The chimney is the remains of a building the identity of which I do not know. I've been lucky enough to have been able to identify the residential buildings on the site, but I have not been able to find a plan that clearly identifies the railway buildings. If you can offer any advice in this respect, please .
And someone did write to me to tell me all about what I have said is a chimney. How grateful am I for my interactive readers?
It isn't clear in this photograph, but it can be said with a great deal of confidence that the ground level here is not the same ground level as when the railway was in operation. The ground level today is much lower than when the trains were running on it.
I said on another page that the site of Riccarton Junction had been built on ash - and in places this was as much as 60 feet deep. In the 1980s, long after the abandonment of the village, there was a sudden realisation that this ash had a certain value in the manufacture of breeze blocks, so a company set to work to quarry the ash. I was told by an informant when I started to research all of this for my thesis that the extraction was begun without planning permission and that this led to something of a hoo-hah in the Scottish Borders Council. This is something else that I have this flagged to follow up when I am next in Hawick, but if you can tell me anything about this, or anything else for that matter, please .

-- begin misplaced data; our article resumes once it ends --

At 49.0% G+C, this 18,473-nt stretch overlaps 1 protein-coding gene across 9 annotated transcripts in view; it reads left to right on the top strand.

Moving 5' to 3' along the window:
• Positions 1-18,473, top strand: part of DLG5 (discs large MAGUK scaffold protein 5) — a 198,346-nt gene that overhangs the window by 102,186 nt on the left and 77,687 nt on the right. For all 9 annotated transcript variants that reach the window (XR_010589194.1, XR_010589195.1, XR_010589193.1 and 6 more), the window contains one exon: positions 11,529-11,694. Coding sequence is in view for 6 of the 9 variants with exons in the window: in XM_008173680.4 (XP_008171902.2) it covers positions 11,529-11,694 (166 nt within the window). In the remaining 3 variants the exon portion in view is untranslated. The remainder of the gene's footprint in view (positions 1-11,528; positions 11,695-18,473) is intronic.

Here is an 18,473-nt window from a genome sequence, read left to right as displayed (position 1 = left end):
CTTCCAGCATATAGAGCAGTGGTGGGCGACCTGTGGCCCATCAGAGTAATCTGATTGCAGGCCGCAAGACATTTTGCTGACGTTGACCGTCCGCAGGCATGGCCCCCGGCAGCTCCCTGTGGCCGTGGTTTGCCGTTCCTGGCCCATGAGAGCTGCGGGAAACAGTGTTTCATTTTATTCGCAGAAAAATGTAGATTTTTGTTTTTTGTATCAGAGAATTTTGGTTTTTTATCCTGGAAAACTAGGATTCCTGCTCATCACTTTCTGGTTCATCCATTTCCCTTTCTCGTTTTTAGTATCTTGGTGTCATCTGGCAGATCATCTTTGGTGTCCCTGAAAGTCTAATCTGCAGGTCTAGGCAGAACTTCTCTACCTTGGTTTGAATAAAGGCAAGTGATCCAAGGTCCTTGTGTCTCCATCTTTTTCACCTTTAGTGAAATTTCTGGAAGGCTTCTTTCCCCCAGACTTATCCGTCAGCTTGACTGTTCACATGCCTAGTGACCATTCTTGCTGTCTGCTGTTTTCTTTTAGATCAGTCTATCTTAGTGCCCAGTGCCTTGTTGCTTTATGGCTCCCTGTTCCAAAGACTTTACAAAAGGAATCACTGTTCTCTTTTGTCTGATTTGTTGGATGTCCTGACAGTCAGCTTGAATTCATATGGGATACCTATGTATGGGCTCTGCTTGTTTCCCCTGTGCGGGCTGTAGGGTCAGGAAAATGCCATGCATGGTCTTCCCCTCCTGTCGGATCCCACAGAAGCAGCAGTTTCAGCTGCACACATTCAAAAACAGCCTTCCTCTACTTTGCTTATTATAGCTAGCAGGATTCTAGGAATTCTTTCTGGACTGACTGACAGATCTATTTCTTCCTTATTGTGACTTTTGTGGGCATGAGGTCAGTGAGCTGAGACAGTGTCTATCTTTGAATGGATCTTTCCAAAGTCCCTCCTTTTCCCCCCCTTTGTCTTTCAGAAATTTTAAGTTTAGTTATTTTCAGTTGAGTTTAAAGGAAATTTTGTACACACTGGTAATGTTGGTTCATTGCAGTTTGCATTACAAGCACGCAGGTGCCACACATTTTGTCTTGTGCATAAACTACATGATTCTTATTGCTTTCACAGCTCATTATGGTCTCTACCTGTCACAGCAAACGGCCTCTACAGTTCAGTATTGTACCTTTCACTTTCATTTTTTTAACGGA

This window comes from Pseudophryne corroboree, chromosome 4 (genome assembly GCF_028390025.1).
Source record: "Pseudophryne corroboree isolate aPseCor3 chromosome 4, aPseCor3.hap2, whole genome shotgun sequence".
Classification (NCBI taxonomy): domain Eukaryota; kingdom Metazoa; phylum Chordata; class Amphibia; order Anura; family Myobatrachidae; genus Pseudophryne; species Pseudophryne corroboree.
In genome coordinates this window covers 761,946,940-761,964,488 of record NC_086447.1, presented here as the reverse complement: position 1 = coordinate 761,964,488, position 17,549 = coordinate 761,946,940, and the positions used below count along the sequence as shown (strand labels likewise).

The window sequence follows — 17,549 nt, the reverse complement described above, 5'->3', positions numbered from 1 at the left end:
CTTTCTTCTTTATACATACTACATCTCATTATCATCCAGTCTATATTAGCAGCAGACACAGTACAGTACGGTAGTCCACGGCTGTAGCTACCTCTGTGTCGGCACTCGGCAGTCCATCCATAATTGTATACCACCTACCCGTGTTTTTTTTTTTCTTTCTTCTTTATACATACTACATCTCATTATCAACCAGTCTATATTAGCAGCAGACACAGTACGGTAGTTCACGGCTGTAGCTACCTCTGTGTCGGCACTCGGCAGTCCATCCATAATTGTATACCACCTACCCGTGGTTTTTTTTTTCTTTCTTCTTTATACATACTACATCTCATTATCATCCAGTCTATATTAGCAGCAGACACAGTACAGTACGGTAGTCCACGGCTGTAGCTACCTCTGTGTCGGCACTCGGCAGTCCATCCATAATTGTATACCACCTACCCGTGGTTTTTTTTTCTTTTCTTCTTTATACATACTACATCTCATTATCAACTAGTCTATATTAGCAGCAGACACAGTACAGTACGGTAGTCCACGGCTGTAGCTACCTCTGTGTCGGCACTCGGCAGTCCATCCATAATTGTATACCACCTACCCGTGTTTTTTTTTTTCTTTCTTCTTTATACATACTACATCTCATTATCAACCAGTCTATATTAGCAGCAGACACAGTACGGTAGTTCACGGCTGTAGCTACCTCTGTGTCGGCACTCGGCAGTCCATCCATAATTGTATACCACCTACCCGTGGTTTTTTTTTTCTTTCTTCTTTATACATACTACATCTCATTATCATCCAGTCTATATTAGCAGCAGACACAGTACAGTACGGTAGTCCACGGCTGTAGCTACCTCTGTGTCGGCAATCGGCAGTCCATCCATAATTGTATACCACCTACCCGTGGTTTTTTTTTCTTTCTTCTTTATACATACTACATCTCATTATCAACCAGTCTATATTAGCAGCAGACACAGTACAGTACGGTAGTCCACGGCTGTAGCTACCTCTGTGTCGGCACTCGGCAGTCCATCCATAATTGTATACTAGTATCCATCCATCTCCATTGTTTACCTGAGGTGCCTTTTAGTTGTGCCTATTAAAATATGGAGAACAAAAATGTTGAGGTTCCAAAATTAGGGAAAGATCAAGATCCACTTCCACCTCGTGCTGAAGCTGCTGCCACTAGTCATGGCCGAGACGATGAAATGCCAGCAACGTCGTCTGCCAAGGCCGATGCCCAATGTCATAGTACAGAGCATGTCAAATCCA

And so the chimney - which was where all of this began? It's not a chimney at all but a drain. That shows just how deep was the pile of ash that was needed to level out the land to enable the trains to run here.